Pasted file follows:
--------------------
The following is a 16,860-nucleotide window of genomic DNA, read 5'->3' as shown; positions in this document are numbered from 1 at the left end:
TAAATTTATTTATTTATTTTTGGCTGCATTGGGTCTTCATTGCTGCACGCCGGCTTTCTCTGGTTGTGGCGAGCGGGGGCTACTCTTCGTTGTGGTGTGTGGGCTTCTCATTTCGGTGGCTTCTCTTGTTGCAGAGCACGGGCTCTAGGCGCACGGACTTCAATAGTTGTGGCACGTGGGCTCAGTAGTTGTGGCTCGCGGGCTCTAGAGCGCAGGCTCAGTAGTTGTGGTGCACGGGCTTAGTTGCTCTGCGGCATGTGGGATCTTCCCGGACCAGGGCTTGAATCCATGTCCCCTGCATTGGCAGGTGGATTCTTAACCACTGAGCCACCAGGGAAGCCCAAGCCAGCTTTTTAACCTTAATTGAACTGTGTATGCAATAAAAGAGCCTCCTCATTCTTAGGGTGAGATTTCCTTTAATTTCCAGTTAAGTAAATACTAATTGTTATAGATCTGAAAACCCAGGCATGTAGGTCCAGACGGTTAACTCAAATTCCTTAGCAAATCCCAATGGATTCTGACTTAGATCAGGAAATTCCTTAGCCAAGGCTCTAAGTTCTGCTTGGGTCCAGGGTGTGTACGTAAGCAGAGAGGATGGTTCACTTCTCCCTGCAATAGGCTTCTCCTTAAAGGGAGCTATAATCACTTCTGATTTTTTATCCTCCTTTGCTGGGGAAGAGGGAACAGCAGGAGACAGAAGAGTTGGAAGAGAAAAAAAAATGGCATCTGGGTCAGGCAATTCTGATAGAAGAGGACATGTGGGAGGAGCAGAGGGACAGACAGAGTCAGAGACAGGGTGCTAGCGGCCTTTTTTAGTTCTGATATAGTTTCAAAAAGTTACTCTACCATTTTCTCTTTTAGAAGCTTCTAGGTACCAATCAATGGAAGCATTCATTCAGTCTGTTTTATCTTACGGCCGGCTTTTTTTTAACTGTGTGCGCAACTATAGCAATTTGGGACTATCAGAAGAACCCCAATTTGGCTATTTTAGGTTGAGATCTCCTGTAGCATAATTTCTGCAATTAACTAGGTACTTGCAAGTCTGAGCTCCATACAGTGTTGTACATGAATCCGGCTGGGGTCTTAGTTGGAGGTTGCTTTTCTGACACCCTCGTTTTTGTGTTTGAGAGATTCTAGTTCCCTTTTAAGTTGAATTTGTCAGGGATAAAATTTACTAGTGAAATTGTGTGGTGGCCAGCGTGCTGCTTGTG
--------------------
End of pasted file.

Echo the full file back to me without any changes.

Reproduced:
The following is a 16,860-nucleotide window of genomic DNA, read 5'->3' as shown; positions in this document are numbered from 1 at the left end:
TAAATTTATTTATTTATTTTTGGCTGCATTGGGTCTTCATTGCTGCACGCCGGCTTTCTCTGGTTGTGGCGAGCGGGGGCTACTCTTCGTTGTGGTGTGTGGGCTTCTCATTTCGGTGGCTTCTCTTGTTGCAGAGCACGGGCTCTAGGCGCACGGACTTCAATAGTTGTGGCACGTGGGCTCAGTAGTTGTGGCTCGCGGGCTCTAGAGCGCAGGCTCAGTAGTTGTGGTGCACGGGCTTAGTTGCTCTGCGGCATGTGGGATCTTCCCGGACCAGGGCTTGAATCCATGTCCCCTGCATTGGCAGGTGGATTCTTAACCACTGAGCCACCAGGGAAGCCCAAGCCAGCTTTTTAACCTTAATTGAACTGTGTATGCAATAAAAGAGCCTCCTCATTCTTAGGGTGAGATTTCCTTTAATTTCCAGTTAAGTAAATACTAATTGTTATAGATCTGAAAACCCAGGCATGTAGGTCCAGACGGTTAACTCAAATTCCTTAGCAAATCCCAATGGATTCTGACTTAGATCAGGAAATTCCTTAGCCAAGGCTCTAAGTTCTGCTTGGGTCCAGGGTGTGTACGTAAGCAGAGAGGATGGTTCACTTCTCCCTGCAATAGGCTTCTCCTTAAAGGGAGCTATAATCACTTCTGATTTTTTATCCTCCTTTGCTGGGGAAGAGGGAACAGCAGGAGACAGAAGAGTTGGAAGAGAAAAAAAAATGGCATCTGGGTCAGGCAATTCTGATAGAAGAGGACATGTGGGAGGAGCAGAGGGACAGACAGAGTCAGAGACAGGGTGCTAGCGGCCTTTTTTAGTTCTGATATAGTTTCAAAAAGTTACTCTACCATTTTCTCTTTTAGAAGCTTCTAGGTACCAATCAATGGAAGCATTCATTCAGTCTGTTTTATCTTACGGCCGGCTTTTTTTTAACTGTGTGCGCAACTATAGCAATTTGGGACTATCAGAAGAACCCCAATTTGGCTATTTTAGGTTGAGATCTCCTGTAGCATAATTTCTGCAATTAACTAGGTACTTGCAAGTCTGAGCTCCATACAGTGTTGTACATGAATCCGGCTGGGGTCTTAGTTGGAGGTTGCTTTTCTGACACCCTCGTTTTTGTGTTTGAGAGATTCTAGTTCCCTTTTAAGTTGAATTTGTCAGGGATAAAATTTACTAGTGAAATTGTGTGGTGGCCAGCGTGCTGCTTGTG